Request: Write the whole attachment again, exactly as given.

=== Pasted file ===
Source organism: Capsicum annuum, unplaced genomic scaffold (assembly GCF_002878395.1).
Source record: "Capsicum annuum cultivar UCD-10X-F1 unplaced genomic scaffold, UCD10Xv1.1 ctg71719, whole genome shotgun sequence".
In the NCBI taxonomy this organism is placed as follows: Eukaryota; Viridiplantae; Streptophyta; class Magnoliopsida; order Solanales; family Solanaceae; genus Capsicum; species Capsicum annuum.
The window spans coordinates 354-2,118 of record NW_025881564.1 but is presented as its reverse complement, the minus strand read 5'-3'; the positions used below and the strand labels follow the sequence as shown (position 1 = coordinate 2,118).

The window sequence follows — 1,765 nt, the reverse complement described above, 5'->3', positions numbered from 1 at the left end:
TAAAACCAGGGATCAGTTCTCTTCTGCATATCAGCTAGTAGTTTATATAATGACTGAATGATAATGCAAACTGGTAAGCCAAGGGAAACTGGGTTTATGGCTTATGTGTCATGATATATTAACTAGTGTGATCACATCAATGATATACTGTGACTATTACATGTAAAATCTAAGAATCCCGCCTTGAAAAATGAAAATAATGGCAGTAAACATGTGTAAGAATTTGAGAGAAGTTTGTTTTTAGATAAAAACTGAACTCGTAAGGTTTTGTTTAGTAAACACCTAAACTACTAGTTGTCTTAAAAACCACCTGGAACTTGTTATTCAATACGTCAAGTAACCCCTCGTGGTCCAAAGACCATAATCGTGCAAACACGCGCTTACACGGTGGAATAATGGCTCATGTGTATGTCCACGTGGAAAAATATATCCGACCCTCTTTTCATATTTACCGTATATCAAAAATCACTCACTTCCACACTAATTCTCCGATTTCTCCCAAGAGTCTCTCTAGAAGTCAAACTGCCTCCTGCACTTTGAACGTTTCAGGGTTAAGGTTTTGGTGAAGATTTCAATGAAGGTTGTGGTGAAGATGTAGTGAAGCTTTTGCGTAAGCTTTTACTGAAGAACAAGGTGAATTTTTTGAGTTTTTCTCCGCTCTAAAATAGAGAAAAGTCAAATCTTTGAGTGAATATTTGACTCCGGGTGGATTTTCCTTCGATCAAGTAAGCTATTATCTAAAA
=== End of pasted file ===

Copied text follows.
Source organism: Capsicum annuum, unplaced genomic scaffold (assembly GCF_002878395.1).
Source record: "Capsicum annuum cultivar UCD-10X-F1 unplaced genomic scaffold, UCD10Xv1.1 ctg71719, whole genome shotgun sequence".
In the NCBI taxonomy this organism is placed as follows: Eukaryota; Viridiplantae; Streptophyta; class Magnoliopsida; order Solanales; family Solanaceae; genus Capsicum; species Capsicum annuum.
The window spans coordinates 354-2,118 of record NW_025881564.1 but is presented as its reverse complement, the minus strand read 5'-3'; the positions used below and the strand labels follow the sequence as shown (position 1 = coordinate 2,118).

The window sequence follows — 1,765 nt, the reverse complement described above, 5'->3', positions numbered from 1 at the left end:
TAAAACCAGGGATCAGTTCTCTTCTGCATATCAGCTAGTAGTTTATATAATGACTGAATGATAATGCAAACTGGTAAGCCAAGGGAAACTGGGTTTATGGCTTATGTGTCATGATATATTAACTAGTGTGATCACATCAATGATATACTGTGACTATTACATGTAAAATCTAAGAATCCCGCCTTGAAAAATGAAAATAATGGCAGTAAACATGTGTAAGAATTTGAGAGAAGTTTGTTTTTAGATAAAAACTGAACTCGTAAGGTTTTGTTTAGTAAACACCTAAACTACTAGTTGTCTTAAAAACCACCTGGAACTTGTTATTCAATACGTCAAGTAACCCCTCGTGGTCCAAAGACCATAATCGTGCAAACACGCGCTTACACGGTGGAATAATGGCTCATGTGTATGTCCACGTGGAAAAATATATCCGACCCTCTTTTCATATTTACCGTATATCAAAAATCACTCACTTCCACACTAATTCTCCGATTTCTCCCAAGAGTCTCTCTAGAAGTCAAACTGCCTCCTGCACTTTGAACGTTTCAGGGTTAAGGTTTTGGTGAAGATTTCAATGAAGGTTGTGGTGAAGATGTAGTGAAGCTTTTGCGTAAGCTTTTACTGAAGAACAAGGTGAATTTTTTGAGTTTTTCTCCGCTCTAAAATAGAGAAAAGTCAAATCTTTGAGTGAATATTTGACTCCGGGTGGATTTTCCTTCGATCAAGTAAGCTATTATCTAAAA